Port of Alaska sees surge in cement and fuel shipments, a positive sign for construction and air cargo

New figures from the Don Young Port of Alaska show that unusually high amounts of cargo moved across the dock last year, a potential sign of growing activity in key economic sectors, port representatives said.

A surge in cement shipments indicates a potential rise in construction activity while air cargo continues to soar at the Ted Stevens Anchorage International Airport, requiring jet fuel, said Jim Jager, a spokesman with the port. Consumer purchases recovered from the pandemic years, also helping power the numbers.

The port is vital for economic activity statewide. It’s the nexus for half the freight shipped into Alaska, and for food and other products consumed by 90% of the state’s population, according to the port’s website.

Nearly 155,000 tons of cement moved across the docks last year, about one-third higher than the year before, the data shows. The cement shipped across the dock is the most since at least 2007, the data shows.

About 80% of the cement used in Alaska moves through the port, Jager said. Cement is not made in Alaska because it’s not economical in the state’s small market, he said.

The port doesn’t know what specific projects the cement will be used for, he said. The port records cargo tonnage only in broad categories, such as “dry bulk,” which in Alaska is nearly all cement, he said.

He said 2024 also looks like it will be “another big cement year” for the port, Jager said.


Four ships carrying cement have typically arrived in the past, he said. But five cement ships came last year, and five are projected to arrive this year, he said.

Alaska economists in January forecast that economic growth in the state this year will be driven by big projects involving the oil and gas industry and the federal infrastructure bill, though a worker shortage will constrain growth.

[Anchorage will see employment grow slightly this year, with construction projects statewide growing, report says]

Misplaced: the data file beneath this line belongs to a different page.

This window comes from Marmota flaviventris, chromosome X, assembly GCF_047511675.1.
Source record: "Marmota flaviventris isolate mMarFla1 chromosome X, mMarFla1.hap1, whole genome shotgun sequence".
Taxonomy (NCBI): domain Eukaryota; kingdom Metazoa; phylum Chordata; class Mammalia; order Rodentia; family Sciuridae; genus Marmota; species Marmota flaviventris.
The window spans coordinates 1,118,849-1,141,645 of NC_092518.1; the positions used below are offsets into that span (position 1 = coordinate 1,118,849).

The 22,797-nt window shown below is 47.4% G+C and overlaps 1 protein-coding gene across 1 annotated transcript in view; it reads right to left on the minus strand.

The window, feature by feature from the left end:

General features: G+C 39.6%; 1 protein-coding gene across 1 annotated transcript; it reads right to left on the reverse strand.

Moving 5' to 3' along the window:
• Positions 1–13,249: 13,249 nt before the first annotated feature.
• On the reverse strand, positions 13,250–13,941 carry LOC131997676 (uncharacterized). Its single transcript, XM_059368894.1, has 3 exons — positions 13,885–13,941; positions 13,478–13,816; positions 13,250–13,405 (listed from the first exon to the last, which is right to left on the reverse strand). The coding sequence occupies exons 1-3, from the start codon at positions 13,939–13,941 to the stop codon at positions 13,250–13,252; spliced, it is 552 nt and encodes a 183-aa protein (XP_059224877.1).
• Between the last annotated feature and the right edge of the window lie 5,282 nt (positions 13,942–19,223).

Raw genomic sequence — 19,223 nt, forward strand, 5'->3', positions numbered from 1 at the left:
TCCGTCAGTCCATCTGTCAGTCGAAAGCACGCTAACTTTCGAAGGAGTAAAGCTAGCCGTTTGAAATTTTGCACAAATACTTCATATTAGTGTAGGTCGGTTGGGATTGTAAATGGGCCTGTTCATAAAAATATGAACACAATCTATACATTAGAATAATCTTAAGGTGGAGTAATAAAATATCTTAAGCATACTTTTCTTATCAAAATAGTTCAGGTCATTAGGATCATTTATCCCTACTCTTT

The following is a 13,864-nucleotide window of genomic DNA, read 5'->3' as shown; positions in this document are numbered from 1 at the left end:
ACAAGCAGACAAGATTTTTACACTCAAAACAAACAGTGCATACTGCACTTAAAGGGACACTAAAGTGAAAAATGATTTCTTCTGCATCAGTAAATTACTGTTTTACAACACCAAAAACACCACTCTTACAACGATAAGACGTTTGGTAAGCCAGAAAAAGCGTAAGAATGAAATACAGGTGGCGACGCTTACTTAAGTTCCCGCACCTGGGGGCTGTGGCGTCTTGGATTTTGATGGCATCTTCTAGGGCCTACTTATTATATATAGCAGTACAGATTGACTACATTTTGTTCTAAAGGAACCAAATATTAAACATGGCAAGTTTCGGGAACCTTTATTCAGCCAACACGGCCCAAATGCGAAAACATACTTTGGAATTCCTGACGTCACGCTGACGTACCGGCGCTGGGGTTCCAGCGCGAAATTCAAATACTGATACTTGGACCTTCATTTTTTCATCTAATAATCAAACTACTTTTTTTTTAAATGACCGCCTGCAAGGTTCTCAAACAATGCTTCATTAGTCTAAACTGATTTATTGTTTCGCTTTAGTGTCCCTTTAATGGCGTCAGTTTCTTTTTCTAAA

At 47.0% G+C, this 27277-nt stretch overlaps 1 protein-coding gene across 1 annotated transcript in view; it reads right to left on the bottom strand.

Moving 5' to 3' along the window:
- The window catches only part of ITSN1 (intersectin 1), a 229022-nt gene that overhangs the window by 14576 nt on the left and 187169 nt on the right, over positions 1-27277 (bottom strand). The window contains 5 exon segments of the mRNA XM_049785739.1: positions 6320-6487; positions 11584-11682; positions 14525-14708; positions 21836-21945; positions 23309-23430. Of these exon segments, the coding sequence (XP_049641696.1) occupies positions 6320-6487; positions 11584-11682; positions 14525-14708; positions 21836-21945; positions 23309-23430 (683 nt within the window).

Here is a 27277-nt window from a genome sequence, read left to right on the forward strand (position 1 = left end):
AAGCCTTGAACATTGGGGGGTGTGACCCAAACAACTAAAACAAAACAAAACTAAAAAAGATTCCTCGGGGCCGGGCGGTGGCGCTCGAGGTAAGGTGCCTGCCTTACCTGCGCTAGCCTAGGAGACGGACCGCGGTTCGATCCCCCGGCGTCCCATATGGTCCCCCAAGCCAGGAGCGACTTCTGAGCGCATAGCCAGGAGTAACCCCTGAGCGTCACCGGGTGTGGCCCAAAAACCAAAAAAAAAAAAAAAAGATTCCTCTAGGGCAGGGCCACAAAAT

Work at the Pikka and Willow oil fields, the largest discovered in Alaska in decades, will help buoy construction, economists said in the Alaska Economic Trends report produced by the state.

The companies behind the oil projects have begun spending billions of dollars to develop them. Cement is used to seal oil wells and prevent blowouts. It’s the main ingredient in concrete.

Jonathan Hornak, senior project manager with Cornerstone General Contractors in Anchorage, said cement suppliers might be anticipating the need for concrete in major projects such as a new $200 million cargo facility at Anchorage’s international airport that includes building parking spots, or hardstands, for jumbo jets. A $300 million runway extension at Joint Base Elmendorf-Richardson is also a likely reason for the large shipments, he said.

Overall, 2024 will be a busy year for construction in Alaska, he said.

Excluding fuel shipped by pipeline for storage in tanks at the port, just over 4 million tons of fuels and cement moved over the docks in 2023, the figures show.

It was one of the busiest years for the port, which opened in 1961, Jager said.

The amount of petroleum products that moved across the dock last year was also unusually high, at nearly 2.3 million tons.

“2023 was the highest-ever petroleum across the dock,” he said.

The driving source of those products is jet fuel for aircraft at the Ted Stevens Anchorage International Airport, Jager said.

The airport last year rose to become the world’s third-biggest cargo airport, behind Hong Kong and Memphis, Tennessee.

Cargo jets refuel in Anchorage, a pit stop that lets them carry less fuel and more of the valuable cargo they’re paid to haul.

Food and consumer goods that Alaskans buy at stores also saw increased movement through the port last year, to levels not seen since 2019.

Nearly 1.7 million tons of those products moved across the dock last year. They’re in the category called “vans/flats/containers.”

The trend reflects growth in consumption since COVID-19 was declared a pandemic in 2020, when tourism in Alaska fell sharply and some construction projects were put on hold, Jager said.

Alex DeMarban

Alex DeMarban is a longtime Alaska journalist who covers business, the oil and gas industries and general assignments. Reach him at 907-257-4317 or